Office of Government Relations

Migration, Refugees, & Immigration

The Episcopal Church seeks to address issues of global migration and its root causes as the number of displaced people surpasses 70 million worldwide. We work to protect the human rights and safety of refugees by supporting the refugee resettlement work of Episcopal Migration Ministries. Further, we are committed to advocating for humane immigration policies that respect the dignity and worth of every human being and for comprehensive immigration reform.

Featured Actions

Action Alert: Protect Asylum at the U.S.-Mexico Border

The Episcopal Church joins the Alliance for a New Immigration Consensus

Action Alert: Urge Congress to Support the Afghan Adjustment Act


Begin your advocacy with this Overview of Advocacy on Refugee and Immigration Issues, then scroll down for more specific issue areas. 

Access to Asylum and Protecting Family Unity

The Episcopal Church supports access to asylum (protection granted by a nation) and family unity as key parts of our humanitarian protection system. Learn more about how to take action to defend access to asylum and to stop families from being separated.

Episcopal Church Resources

Supporting Asylum Seekers: A Toolkit for Congregations


9 things your congregation can do to support asylum seekers

Dreamers and Advancing Immigration Reform

The Episcopal Church supports Dreamers, immigrants who were brought to the U.S. as children, and recognizes them as part of our churches, communities, and part of our nation. Learn how to advocate for a legislative solution that would allow Dreamers and their families to obtain permanent status in the U.S. to continue contributing to our society, culture, and economy.

Episcopal Church Resources

The Episcopal Church comment on Proposed Rule on DACA

DACA Action Alert

Write Congress to give DACA Recipients a Pathway to Legal Status


The Episcopal Church encourages support of the Dream Act (June 2020)

Temporary Protected Status (TPS)

TPS offers protection for hundreds of thousands of individuals who had to flee or were unable to return to their home countries due to natural disasters or armed conflict. TPS holders are authorized to work in the U.S. and protected from deportation. Learn how to advocate for a solution for TPS holders.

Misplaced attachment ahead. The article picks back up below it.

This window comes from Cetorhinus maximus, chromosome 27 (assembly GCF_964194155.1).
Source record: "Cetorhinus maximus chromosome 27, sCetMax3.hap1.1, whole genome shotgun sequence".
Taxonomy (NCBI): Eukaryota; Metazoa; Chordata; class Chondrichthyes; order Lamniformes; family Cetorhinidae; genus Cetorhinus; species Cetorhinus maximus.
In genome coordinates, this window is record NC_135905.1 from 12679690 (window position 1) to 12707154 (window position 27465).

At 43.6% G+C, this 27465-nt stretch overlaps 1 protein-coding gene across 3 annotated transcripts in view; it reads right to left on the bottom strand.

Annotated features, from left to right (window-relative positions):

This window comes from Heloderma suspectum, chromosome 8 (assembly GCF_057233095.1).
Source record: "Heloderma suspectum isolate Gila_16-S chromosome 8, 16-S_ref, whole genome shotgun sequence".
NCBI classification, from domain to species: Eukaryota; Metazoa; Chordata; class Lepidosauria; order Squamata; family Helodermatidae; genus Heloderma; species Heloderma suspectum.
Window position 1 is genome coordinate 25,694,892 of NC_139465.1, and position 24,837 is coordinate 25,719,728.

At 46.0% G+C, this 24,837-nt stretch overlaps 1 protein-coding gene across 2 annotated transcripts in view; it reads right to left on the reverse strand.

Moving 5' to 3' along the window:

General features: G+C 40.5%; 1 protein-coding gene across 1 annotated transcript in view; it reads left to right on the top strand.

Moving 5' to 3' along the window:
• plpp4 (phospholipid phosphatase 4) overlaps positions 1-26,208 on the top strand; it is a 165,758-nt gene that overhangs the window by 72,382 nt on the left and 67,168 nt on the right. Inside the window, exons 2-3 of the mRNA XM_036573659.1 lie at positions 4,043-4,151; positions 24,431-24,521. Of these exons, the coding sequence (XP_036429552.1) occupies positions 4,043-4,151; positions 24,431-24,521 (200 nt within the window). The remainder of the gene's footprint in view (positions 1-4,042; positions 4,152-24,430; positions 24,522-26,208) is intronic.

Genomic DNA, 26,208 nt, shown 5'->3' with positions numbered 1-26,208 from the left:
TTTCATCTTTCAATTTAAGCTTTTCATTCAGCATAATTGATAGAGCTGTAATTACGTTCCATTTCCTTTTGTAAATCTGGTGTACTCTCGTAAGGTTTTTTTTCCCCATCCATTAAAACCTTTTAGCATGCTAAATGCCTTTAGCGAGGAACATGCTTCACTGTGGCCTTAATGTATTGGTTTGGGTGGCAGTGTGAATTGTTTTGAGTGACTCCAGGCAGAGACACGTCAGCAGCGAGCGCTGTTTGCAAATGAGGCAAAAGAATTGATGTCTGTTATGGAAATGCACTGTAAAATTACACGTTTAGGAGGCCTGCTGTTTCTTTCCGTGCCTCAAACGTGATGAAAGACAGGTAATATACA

TPS and DED holders by country (updated March 2022)


Episcopal Church Statement Commending TPS Designation for Venezuelans in the U.S. (March 2021)

Letters supporting TPS

*In March 2022, DHS extended and redesignated South Sudan for TPS

Refugee Resettlement and Protection

We have long supported a robust refugee resettlement program for those who have fled their native countries to escape persecution, oppression, and war. Through The Episcopal Church’s resettlement agency Episcopal Migration Ministries, refugees are resettled to the U.S. and make a new life here with the support of the communities that welcome them. Learn how you can help continue this tradition of welcoming refugees to new homes in the U.S. and to advancing peacemaking and protection for refugees around the world. 

Episcopal Church Resources

Episcopal Migration Ministries

EMM welcomes refugees, educates communities, and mobilizes congregations to advocate for the protection and rights of all migrants. In addition to refugee resettlement, EMM works to preserve the right to seek asylum and for alternatives to immigrant detention.

If you would like to get involved:

  1. Subscribe to EMM’s Newsletter and/or News Digest
  2. Check out EMM’s Resources for Congregations
  3. Make a donation!

Ongoing Work

Immigration is a complex and multifaceted issue with far-reaching impacts for our families, communities, local economies, national security, and the role of the U.S. in the world. Due to the array of policies and laws that make up the U.S. immigration system, as well as the unexpected and new root causes of migration like natural disasters and conflict, we will highlight other immigration issues that require our attention as they come up, which are distinct from the other areas of advocacy listed above.


Learn how you and your congregation can be a part of the Sanctuary Movement 

Partner Resources

The Office of Government Relations